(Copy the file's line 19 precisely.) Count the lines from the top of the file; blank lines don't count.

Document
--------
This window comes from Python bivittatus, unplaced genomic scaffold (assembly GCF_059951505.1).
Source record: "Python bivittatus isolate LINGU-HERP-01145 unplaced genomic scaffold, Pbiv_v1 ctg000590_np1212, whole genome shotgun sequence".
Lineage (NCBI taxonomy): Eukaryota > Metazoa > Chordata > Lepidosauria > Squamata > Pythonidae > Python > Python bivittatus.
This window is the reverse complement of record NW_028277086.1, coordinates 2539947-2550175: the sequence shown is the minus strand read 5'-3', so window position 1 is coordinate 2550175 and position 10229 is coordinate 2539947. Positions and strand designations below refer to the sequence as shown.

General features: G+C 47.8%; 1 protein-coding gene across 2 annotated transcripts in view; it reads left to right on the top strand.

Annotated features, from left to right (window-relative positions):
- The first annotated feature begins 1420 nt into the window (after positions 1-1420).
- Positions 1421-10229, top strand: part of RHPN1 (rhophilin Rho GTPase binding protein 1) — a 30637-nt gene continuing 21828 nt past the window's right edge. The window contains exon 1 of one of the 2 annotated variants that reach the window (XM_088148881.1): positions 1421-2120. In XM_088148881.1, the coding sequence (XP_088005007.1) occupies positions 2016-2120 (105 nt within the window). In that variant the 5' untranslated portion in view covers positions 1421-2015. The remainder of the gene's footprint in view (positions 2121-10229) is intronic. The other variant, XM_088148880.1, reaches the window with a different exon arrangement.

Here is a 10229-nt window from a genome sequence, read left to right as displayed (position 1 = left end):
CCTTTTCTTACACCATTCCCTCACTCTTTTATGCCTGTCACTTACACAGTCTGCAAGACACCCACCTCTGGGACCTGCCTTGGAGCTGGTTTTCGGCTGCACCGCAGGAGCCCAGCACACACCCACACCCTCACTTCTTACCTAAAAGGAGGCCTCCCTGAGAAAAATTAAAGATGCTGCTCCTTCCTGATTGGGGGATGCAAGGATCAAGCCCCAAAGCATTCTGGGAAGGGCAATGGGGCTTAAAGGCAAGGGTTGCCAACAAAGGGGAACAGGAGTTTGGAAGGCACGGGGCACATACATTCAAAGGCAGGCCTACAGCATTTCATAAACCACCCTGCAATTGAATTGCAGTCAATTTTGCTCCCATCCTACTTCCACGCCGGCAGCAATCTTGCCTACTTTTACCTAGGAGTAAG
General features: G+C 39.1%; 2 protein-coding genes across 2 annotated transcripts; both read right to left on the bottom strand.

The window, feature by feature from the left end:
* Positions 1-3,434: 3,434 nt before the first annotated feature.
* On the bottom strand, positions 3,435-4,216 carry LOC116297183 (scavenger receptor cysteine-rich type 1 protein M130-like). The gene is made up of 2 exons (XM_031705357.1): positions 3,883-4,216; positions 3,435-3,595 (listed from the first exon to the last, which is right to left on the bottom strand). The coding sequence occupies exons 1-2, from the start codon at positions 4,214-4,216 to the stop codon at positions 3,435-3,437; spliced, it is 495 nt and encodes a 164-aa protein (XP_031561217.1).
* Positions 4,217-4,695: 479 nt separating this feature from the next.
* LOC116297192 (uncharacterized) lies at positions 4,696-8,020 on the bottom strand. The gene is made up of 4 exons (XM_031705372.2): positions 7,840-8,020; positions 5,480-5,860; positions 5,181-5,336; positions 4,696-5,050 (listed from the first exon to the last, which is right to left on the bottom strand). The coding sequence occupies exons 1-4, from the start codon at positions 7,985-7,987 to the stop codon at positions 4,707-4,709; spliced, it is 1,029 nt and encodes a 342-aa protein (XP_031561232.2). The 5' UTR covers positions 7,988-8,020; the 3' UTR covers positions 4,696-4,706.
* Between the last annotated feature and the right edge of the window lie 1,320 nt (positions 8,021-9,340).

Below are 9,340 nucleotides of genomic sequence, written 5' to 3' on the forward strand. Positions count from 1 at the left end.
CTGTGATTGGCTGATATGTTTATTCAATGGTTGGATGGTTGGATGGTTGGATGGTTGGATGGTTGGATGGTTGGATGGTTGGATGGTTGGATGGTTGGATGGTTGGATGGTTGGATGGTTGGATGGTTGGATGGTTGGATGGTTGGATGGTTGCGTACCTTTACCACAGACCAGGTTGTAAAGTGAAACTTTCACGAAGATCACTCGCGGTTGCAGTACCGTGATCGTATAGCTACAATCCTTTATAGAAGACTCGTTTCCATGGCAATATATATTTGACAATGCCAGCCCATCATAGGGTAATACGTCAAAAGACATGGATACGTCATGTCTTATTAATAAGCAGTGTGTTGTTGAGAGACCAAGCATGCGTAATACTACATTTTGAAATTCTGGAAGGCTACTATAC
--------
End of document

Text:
CTGTGATTGGCTGATATGTTTATTCAATGGTTGGATGGTTGGATGGTTGGATGGTTGGATGGTTGGATGGTTGGATGGTTGGATGGTTGGATGGTTGGATGGTTGGATGGTTGGATGGTTGGATGGTTGGATGGTTGGATGGTTGGATGGTTGCGTACCTTTACCACAGACCAGGTTGTAAAGTGAAACTTTCACGAAGATCACTCGCGGTTGCAGTACCGTGATCGTATAGCTACAATCCTTTATAGAAGACTCGTTTCCATGGCAATATATATTTGACAATGCCAGCCCATCATAGGGTAATACGTCAAAAGACATGGATACGTCATGTCTTATTAATAAGCAGTGTGTTGTTGAGAGACCAAGCATGCGTAATACTACATTTTGAAATTCTGGAAGGCTACTATAC